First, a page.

We stopped by to say hello to J+A when we got back and talk about our plan for the evening. The hadn’t realized it, but their hotel required all guests to attend an all you can eat buffet, pre the FMP for 500 B per person. They tried to get out of it, but didn’t have much luck. So, after Dave and I got ready for the party, we picked up a couple of slices of pizza and ate in their hotel room while they were feasting. Personally, we like to eat pretty light when we have a big night of drinking ahead of us, but I guess the hotel wanted to make sure all of their guests stomachs were nice and full before the long night of drinking ahead. We told J+A to make sure they didn’t eat too much!
After dinner, we pregamed for the party (along with their 2 Aussie neighbors that they had befriended during the day). We headed out around 11 to check out the situation on the beach. We did a lap all the way down the beach, and although it was starting to get crowded, we realized we had arrived a bit too early. Luckily, J+A’s hotel was really close by, so we went back for about a half an hour for more pre-gaming before heading back out for round 2 around midnight.
By the time we got back, the party was in full swing. I have never seen anything even close to what I saw on the beach that night. All along the beach, the different bars had different DJs set up – essentially, it felt like 15 different parties going on all at the same time, each with a different vibe depending on the DJ and the music. There were 10,000 people (and this was the low season – during high season there can be as many as 40,000, which I can’t even imagine) from all over the world (we think probably about 100 different countries) all wearing neon shirts, with neon paint all over their bodies, all doing more extra curricular activities than I could possibly even imagine.
At the beginning of the night, Jason named himself the chaperon of the night. He said he would be in charge of making sure everyone stayed together. He even came up with a meeting place in case anyone got separated. But then, within a few minutes, he was the one running off, mostly looking for someone to give him some neon stripes under his eyes (like a football player!! – for the rest of the night, he was giving his “tough football player face” in every picture), or paint an American flag on his arm (“all the Canadians are doing it with their flags,” he said. After he got his stripes though, we all managed to stay together for the rest of the night.
One of the first things we saw when walking around the beach deciding on the bar we’d hang out at was a huge sleeping area set up on the sand. It pretty much was like a big playpen for the really drunk people to nap while their friends continued partying. We tried to figure out in what situation someone would end up in the sleeping area (rather than just going home) and the two most likely scenarios that we could come up with were 1) they just wanted to take a quick nap before continuing to party later in the night, or 2) they were with friends that were good enough to take them to a safe place when they got too drunk, but not good enough to leave the party to take them home. I’m going more with scenario number 2.
This party was one of those things that you kind of have to experience yourself to completely understand. With that many people all probably more (or as) intoxicated as they’ve ever been in their lives, you’d think that things would get rowdy or dangerous, but what I felt was that it was 10,000 people all just having the best time of their lives (and funnily, all doing it, while listening to American music). No one seemed to be too concerned with anyone else, everyone just wanted everyone to have a great time. Throughout the night, we spent time outside of several different bars and in between took breaks to go out to the street and get out of the crowd, to stop for another bucket, a snack, or a bottle of water. We thought this was a great strategy, as it never got too overwhelming. Before we knew it, it was after 4am, and we decided to go to the rooftops of one of the many bars to chill out for a bit and see the view from above. Even at 4am, the beach was still jam packed. By 5am, the bar was closing and kicking us out. Dave and I wanted us all to walk back to our place to hang out, though at this point, Jason was ready to call it a night (Alyson was down though). We finally convinced him to come over (they had yet to see our place) but within minutes of getting there, we were turning around to take them home.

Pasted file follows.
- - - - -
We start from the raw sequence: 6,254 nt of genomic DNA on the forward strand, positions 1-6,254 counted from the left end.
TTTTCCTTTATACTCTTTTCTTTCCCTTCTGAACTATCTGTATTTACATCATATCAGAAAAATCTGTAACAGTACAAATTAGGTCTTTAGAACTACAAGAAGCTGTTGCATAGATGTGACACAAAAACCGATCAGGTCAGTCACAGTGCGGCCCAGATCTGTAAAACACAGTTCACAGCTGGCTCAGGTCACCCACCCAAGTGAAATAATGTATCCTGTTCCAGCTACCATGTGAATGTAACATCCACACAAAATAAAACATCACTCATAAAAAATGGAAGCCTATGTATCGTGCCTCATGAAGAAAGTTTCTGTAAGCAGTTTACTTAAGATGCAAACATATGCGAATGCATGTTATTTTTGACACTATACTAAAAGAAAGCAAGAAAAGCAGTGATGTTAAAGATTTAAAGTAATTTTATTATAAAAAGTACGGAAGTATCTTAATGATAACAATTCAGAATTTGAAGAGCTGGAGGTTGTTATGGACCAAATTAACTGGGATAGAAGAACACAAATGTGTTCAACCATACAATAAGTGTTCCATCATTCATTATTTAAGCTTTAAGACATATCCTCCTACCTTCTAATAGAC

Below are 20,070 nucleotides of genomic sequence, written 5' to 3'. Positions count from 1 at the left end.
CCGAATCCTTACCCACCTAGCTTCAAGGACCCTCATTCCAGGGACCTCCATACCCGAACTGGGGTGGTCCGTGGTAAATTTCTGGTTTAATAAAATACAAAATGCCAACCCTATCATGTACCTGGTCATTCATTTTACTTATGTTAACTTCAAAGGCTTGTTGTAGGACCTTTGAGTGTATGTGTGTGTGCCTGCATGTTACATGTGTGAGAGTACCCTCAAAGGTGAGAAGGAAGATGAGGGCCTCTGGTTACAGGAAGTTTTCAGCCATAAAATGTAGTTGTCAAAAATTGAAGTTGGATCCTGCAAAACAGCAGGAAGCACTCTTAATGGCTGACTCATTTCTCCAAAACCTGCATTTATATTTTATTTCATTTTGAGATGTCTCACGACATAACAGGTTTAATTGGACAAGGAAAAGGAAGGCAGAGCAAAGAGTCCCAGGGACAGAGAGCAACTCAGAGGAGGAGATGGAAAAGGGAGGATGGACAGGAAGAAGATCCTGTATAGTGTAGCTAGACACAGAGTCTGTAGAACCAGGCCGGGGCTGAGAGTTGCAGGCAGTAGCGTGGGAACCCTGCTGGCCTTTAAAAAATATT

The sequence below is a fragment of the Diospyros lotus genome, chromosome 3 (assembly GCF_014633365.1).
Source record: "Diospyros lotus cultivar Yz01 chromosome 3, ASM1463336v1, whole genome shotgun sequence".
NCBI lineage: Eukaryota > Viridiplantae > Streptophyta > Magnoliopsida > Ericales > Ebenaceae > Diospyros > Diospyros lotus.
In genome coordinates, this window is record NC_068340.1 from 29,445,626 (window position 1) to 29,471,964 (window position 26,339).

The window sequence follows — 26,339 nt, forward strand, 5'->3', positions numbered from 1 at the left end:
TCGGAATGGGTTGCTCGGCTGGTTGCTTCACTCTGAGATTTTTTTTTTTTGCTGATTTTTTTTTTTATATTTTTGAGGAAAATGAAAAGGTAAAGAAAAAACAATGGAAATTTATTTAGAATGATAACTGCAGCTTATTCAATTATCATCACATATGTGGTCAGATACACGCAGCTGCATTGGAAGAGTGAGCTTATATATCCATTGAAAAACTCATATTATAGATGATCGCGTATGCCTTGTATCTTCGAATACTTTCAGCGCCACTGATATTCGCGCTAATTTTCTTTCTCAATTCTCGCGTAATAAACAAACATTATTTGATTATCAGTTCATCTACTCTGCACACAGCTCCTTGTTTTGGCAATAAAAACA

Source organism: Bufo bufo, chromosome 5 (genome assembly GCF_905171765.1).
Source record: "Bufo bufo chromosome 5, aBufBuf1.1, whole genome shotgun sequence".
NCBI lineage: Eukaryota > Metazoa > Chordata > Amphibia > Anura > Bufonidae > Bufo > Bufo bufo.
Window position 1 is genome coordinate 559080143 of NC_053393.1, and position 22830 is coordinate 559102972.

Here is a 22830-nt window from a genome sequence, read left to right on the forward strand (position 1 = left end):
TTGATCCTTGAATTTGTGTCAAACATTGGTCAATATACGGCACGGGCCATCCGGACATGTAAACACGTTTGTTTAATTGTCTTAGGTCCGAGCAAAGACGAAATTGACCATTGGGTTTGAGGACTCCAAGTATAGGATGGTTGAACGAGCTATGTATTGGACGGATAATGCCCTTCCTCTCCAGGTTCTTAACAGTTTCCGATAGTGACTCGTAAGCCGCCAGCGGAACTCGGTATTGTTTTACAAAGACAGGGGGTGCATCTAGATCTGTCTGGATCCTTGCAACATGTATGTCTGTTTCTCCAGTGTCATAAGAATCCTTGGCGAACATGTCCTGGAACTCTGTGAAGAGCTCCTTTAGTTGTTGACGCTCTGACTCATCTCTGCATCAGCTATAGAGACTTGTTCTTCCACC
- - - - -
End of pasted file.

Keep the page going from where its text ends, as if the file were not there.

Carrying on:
As we were walking by the beach, we saw that the sun was starting to come up. Dave and I said we should all go to the beach to watch the sunrise, but J+A said that they could see the sun from where they were and they needed to go home and sleep. So, we parted ways at around 5:30 and Dave and I headed back to the beach just in time for sunrise. It was beautiful and we felt very accomplished that we had made it up for that (though we were 2 of about 2,000 that were still on the beach). Of the “Ten Full Moon Party Commandments” listed in the Lonely Planet book, one of them was making it out til sunrise. At 6:30, after one of the best nights of our lives and definitely the best party of our lives, Dave and I headed back for a short 2 hours of sleep, before we had to leave for our ferry to Koh Samui. For some reason, I decided that 6:30 was the time for me to shower and get completely ready to go for the next day before going to sleep. I woke up 2 hours later and was very happy to be packed, clean and already in my outfit for the day.
Dave and I knew we had to start the day with one last schnitzel sandwich and one last BLT sandwich to help with our hangovers before getting a taxi to the pier. We had agreed to all meet at the pier at 10, and by 10:30, when J+A were no where in sight, we started getting a little worried. Finally though, they showed up and we took our 30 minute ferry ride back to Koh Samui. The day after the FMP was pretty rough (especially for Al who threw up on the ferry ride, and then after as well). As soon as we got to Samui, we parted ways (our hotels were right across the street from each other) and spent the rest of the afternoon napping and recovering.